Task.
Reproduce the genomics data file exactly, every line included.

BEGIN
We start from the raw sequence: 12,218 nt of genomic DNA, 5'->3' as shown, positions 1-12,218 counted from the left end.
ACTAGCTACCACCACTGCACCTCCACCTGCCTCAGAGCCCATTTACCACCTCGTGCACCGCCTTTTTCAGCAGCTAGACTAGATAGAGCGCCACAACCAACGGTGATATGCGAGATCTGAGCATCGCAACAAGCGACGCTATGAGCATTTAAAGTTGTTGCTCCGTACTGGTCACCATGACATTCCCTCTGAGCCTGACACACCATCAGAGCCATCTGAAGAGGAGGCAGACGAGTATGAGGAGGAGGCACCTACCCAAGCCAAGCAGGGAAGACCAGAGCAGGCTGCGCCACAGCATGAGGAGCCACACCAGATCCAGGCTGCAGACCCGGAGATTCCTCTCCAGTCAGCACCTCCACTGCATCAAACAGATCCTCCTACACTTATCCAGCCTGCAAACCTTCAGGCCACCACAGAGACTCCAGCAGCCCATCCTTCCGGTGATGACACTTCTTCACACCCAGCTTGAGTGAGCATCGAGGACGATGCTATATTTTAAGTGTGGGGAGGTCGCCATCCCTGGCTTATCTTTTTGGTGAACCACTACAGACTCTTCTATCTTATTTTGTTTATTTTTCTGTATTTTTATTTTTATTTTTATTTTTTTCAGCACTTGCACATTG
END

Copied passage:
We start from the raw sequence: 12,218 nt of genomic DNA, 5'->3' as shown, positions 1-12,218 counted from the left end.
ACTAGCTACCACCACTGCACCTCCACCTGCCTCAGAGCCCATTTACCACCTCGTGCACCGCCTTTTTCAGCAGCTAGACTAGATAGAGCGCCACAACCAACGGTGATATGCGAGATCTGAGCATCGCAACAAGCGACGCTATGAGCATTTAAAGTTGTTGCTCCGTACTGGTCACCATGACATTCCCTCTGAGCCTGACACACCATCAGAGCCATCTGAAGAGGAGGCAGACGAGTATGAGGAGGAGGCACCTACCCAAGCCAAGCAGGGAAGACCAGAGCAGGCTGCGCCACAGCATGAGGAGCCACACCAGATCCAGGCTGCAGACCCGGAGATTCCTCTCCAGTCAGCACCTCCACTGCATCAAACAGATCCTCCTACACTTATCCAGCCTGCAAACCTTCAGGCCACCACAGAGACTCCAGCAGCCCATCCTTCCGGTGATGACACTTCTTCACACCCAGCTTGAGTGAGCATCGAGGACGATGCTATATTTTAAGTGTGGGGAGGTCGCCATCCCTGGCTTATCTTTTTGGTGAACCACTACAGACTCTTCTATCTTATTTTGTTTATTTTTCTGTATTTTTATTTTTATTTTTATTTTTTTCAGCACTTGCACATTG